March Madness Recap


College basketball definitely put the madness in March during the 2013 NCAA tournament. This year’s tournament was action packed full of overwhelming achievements and heartbreaking upsets. In part one of the NCAA tournament article series, we talked about all the teams participating in this year’s tournament. 68 teams set out to make history for their school and after three weeks of Cinderella stories, high flying dunks, and unprecedented records, the NCAA championship came down to number one Louisville and number four Michigan. Before we get into the finals, let’s recap some of the highlights leading up to this monumental showdown.

In the second waves of play, the top 32 teams competed against each other in the sweet 16. Notable wins playing in the sweet sixteen include Wichita State, La Salle, Arizona, Ohio State, Indiana, Syracuse, Marquette, Miami, Louisville, Oregon, Michigan State, Duke, Kansas, Michigan, Florida, and Florida Gulf Coast. Syracuse surprised Indiana by defeating the number one team and advancing to the elite eight. Michigan also upset number one Kansas. Other teams that advanced to the elite eight include Wichita State, Ohio State, Marquette, Louisville, Duke, and Florida. Now we get down to what we have all been waiting for, what people spent weeks making brackets for, watching hours upon hours of college basketball for… the Final Four. Unless you picked Louisville, Wichita State, Michigan, and Syracuse in your final four bracket, your bracket probably did not make it.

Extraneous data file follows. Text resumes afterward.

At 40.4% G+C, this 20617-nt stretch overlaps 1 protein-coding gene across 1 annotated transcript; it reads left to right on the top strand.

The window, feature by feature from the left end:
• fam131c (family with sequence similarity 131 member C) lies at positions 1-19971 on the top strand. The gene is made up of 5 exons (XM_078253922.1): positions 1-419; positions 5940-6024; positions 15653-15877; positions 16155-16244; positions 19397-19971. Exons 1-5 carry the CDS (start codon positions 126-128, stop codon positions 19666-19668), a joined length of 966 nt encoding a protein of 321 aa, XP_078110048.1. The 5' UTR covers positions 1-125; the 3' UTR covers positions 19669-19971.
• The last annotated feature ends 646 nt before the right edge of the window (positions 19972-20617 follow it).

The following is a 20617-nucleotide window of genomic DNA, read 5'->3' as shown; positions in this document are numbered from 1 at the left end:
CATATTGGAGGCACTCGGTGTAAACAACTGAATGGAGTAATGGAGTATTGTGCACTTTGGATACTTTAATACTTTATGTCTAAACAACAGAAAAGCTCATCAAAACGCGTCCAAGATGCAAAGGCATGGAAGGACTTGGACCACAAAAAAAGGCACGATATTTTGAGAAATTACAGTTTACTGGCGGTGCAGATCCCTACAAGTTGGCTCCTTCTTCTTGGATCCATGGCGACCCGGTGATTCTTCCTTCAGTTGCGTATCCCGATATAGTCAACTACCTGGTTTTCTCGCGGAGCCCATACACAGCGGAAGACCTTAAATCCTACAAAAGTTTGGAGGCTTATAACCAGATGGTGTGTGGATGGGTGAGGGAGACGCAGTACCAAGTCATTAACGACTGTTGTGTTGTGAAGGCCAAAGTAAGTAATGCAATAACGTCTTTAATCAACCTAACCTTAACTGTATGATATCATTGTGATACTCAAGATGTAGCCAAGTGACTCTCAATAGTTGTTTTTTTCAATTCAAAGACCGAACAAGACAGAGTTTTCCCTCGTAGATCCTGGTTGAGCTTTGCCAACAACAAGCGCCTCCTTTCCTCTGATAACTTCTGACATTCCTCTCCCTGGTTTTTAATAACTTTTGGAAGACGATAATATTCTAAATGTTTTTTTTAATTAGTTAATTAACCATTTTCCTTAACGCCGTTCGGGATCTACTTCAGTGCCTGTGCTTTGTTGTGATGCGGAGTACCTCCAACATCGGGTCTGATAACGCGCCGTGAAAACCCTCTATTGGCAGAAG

This brings us to our final game. Louisville versus Michigan. This was the first time the two teams squared off in NCAA championship history. With Louisville’s fast-pace, coupled with an athletic team and deep bench made them the tournament favorite to win. Michigan did not seem too intimidated by their opponent and brought their own strengths to the championship, including facing a wide variety of opponents thus far, giving them exposure to a great range of playing styles. This exposure seemed to give Michigan the early edge.  During the first half of the game, Michigan took the lead and appeared to be heading for an upset. Michigan’s lead seemed to be a combination of successful shot selection and connecting with those shots, as well as one of Louisville’s key players, guard Kevin Ware, being unable to play due to sustaining a broken leg during the game against Duke in the elite eight. After being ahead by as much as ten points, Luke Hancock of Louisville played a major role in his team’s comeback by connecting with four three-point shots. Despite Luke Hancock and the Louisville Cardinal’s efforts, Michigan barely held on to their lead going into the half up by one point. Louisville came out the gate at second half to tie the game within one minute of second half starting play. After seven minutes of back and forth play, Louisville took the lead and never looked back. While Michigan guard led all scorers with 24 points, it was not enough to get the win for his team. With Louisville’s victory over Michigan, this was head coach Rick Pitino’s first championship win with Louisville and second career NCAA Championship victory.